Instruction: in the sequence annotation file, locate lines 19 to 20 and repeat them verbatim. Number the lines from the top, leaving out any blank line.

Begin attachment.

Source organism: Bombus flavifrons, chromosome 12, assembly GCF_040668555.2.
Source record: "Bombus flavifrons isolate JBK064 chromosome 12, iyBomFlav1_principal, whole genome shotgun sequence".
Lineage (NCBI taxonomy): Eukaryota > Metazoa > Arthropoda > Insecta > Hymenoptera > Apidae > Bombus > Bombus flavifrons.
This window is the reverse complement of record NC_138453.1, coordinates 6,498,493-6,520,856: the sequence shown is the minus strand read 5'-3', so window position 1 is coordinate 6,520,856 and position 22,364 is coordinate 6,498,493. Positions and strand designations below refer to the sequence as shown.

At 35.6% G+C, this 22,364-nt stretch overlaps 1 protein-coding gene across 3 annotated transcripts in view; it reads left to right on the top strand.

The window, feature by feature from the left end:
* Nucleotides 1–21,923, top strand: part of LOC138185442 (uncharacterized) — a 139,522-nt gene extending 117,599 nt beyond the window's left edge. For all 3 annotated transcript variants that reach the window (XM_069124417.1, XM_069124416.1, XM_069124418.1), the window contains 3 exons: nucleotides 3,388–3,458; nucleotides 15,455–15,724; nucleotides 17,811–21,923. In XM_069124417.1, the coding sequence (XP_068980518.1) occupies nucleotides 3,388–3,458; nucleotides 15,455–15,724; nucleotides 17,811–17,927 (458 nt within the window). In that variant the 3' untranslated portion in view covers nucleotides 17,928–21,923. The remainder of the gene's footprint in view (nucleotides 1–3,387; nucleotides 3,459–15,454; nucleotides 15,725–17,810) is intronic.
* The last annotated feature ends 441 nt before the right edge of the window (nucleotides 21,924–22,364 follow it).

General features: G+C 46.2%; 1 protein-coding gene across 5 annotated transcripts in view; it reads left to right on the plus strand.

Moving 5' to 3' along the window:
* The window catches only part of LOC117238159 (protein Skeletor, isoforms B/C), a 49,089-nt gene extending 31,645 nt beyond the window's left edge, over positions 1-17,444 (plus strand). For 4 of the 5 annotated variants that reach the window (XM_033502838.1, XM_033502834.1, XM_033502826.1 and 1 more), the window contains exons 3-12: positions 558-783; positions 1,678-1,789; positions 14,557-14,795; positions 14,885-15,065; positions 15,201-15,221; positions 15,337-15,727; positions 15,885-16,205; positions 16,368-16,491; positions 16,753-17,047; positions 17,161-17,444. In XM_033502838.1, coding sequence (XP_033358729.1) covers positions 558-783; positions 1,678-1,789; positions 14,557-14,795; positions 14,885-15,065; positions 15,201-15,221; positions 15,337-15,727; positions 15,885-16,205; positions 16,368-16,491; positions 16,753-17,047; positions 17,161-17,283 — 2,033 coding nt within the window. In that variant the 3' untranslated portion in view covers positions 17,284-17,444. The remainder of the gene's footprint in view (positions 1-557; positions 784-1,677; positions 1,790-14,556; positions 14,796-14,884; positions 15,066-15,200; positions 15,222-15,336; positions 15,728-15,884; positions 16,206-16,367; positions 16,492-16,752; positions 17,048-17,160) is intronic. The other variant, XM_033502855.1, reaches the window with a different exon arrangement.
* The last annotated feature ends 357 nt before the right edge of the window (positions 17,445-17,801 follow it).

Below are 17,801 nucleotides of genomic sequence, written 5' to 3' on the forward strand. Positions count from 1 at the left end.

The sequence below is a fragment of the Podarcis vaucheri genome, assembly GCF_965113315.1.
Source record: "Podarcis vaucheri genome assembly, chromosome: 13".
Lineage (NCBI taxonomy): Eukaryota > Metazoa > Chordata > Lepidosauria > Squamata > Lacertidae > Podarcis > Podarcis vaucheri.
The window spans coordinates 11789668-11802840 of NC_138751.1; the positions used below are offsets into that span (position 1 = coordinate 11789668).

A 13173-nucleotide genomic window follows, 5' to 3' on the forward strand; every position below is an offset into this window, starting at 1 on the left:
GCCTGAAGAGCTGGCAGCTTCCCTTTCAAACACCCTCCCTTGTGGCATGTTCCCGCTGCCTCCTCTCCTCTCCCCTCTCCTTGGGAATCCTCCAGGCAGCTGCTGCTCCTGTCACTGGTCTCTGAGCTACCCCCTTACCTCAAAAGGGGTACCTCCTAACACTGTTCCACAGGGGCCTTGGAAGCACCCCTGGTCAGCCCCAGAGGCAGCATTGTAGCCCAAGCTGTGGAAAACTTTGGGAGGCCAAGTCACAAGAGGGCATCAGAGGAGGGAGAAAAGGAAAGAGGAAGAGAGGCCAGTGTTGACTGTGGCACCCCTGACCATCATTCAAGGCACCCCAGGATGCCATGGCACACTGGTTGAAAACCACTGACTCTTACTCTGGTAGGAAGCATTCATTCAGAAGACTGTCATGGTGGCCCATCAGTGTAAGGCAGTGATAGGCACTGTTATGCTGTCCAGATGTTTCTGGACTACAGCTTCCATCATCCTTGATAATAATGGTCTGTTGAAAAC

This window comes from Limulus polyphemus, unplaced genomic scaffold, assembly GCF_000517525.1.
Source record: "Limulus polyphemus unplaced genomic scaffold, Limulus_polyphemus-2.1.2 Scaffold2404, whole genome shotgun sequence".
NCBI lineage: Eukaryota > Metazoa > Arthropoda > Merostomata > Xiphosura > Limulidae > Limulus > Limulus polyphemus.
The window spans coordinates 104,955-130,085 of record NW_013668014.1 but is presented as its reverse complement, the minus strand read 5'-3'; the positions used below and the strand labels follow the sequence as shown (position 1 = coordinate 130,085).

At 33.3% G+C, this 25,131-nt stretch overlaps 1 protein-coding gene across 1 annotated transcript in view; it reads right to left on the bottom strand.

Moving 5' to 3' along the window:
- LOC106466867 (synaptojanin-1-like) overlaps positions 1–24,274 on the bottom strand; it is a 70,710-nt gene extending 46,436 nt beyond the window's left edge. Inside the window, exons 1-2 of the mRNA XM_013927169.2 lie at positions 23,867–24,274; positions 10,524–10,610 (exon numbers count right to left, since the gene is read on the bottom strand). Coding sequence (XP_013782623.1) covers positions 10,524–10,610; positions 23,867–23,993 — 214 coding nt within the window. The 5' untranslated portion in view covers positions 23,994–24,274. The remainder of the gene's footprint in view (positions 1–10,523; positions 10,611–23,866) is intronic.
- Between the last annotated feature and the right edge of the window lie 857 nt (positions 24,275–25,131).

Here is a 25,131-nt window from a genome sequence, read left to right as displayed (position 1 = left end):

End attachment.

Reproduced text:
GCCTGAAGAGCTGGCAGCTTCCCTTTCAAACACCCTCCCTTGTGGCATGTTCCCGCTGCCTCCTCTCCTCTCCCCTCTCCTTGGGAATCCTCCAGGCAGCTGCTGCTCCTGTCACTGGTCTCTGAGCTACCCCCTTACCTCAAAAGGGGTACCTCCTAACACTGTTCCACAGGGGCCTTGGAAGCACCCCTGGTCAGCCCCAGAGGCAGCATTGTAGCCCAAGCTGTGGAAAACTTTGGGAGGCCAAGTCACAAGAGGGCATCAGAGGAGGGAGAAAAGGAAAGAGGAAGAGAGGCCAGTGTTGACTGTGGCACCCCTGACCATCATTCAAGGCACCCCAGGATGCCATGGCACACTGGTTGAAAACCACTGACTCTTACTCTGGTAGGAAGCATTCATTCAGAAGACTGTCATGGTGGCCCATCAGTGTAAGGCAGTGATAGGCACTGTTATGCTGTCCAGATGTTTCTGGACTACAGCTTCCATCATCCTTGATAATAATGGTCTGTTGAAAAC

This window comes from Limulus polyphemus, unplaced genomic scaffold, assembly GCF_000517525.1.